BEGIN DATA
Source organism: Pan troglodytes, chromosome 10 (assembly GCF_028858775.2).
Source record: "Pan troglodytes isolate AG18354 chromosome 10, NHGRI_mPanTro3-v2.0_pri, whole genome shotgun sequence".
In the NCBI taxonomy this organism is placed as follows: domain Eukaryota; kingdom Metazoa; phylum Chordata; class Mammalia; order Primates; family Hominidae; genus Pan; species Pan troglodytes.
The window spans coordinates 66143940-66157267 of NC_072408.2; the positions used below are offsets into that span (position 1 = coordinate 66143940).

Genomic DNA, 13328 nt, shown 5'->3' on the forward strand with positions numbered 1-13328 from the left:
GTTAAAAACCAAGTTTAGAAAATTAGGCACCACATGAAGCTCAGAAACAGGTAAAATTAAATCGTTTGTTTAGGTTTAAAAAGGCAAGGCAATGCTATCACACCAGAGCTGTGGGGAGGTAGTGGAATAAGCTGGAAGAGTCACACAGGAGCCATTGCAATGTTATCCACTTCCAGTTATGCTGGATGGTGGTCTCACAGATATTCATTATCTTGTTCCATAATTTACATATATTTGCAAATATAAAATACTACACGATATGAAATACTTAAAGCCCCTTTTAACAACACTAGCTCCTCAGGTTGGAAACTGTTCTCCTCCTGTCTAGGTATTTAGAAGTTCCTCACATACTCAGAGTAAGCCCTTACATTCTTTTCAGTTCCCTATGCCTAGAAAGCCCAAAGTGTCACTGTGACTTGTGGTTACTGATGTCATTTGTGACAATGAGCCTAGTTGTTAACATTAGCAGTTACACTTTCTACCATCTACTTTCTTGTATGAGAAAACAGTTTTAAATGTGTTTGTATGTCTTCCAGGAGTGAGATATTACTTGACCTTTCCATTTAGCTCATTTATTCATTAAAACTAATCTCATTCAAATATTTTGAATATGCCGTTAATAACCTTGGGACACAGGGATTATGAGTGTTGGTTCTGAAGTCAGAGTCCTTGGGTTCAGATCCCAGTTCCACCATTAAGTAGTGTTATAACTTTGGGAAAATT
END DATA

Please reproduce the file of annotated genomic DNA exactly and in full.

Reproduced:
Source organism: Pan troglodytes, chromosome 10 (assembly GCF_028858775.2).
Source record: "Pan troglodytes isolate AG18354 chromosome 10, NHGRI_mPanTro3-v2.0_pri, whole genome shotgun sequence".
In the NCBI taxonomy this organism is placed as follows: domain Eukaryota; kingdom Metazoa; phylum Chordata; class Mammalia; order Primates; family Hominidae; genus Pan; species Pan troglodytes.
The window spans coordinates 66143940-66157267 of NC_072408.2; the positions used below are offsets into that span (position 1 = coordinate 66143940).

Genomic DNA, 13328 nt, shown 5'->3' on the forward strand with positions numbered 1-13328 from the left:
GTTAAAAACCAAGTTTAGAAAATTAGGCACCACATGAAGCTCAGAAACAGGTAAAATTAAATCGTTTGTTTAGGTTTAAAAAGGCAAGGCAATGCTATCACACCAGAGCTGTGGGGAGGTAGTGGAATAAGCTGGAAGAGTCACACAGGAGCCATTGCAATGTTATCCACTTCCAGTTATGCTGGATGGTGGTCTCACAGATATTCATTATCTTGTTCCATAATTTACATATATTTGCAAATATAAAATACTACACGATATGAAATACTTAAAGCCCCTTTTAACAACACTAGCTCCTCAGGTTGGAAACTGTTCTCCTCCTGTCTAGGTATTTAGAAGTTCCTCACATACTCAGAGTAAGCCCTTACATTCTTTTCAGTTCCCTATGCCTAGAAAGCCCAAAGTGTCACTGTGACTTGTGGTTACTGATGTCATTTGTGACAATGAGCCTAGTTGTTAACATTAGCAGTTACACTTTCTACCATCTACTTTCTTGTATGAGAAAACAGTTTTAAATGTGTTTGTATGTCTTCCAGGAGTGAGATATTACTTGACCTTTCCATTTAGCTCATTTATTCATTAAAACTAATCTCATTCAAATATTTTGAATATGCCGTTAATAACCTTGGGACACAGGGATTATGAGTGTTGGTTCTGAAGTCAGAGTCCTTGGGTTCAGATCCCAGTTCCACCATTAAGTAGTGTTATAACTTTGGGAAAATT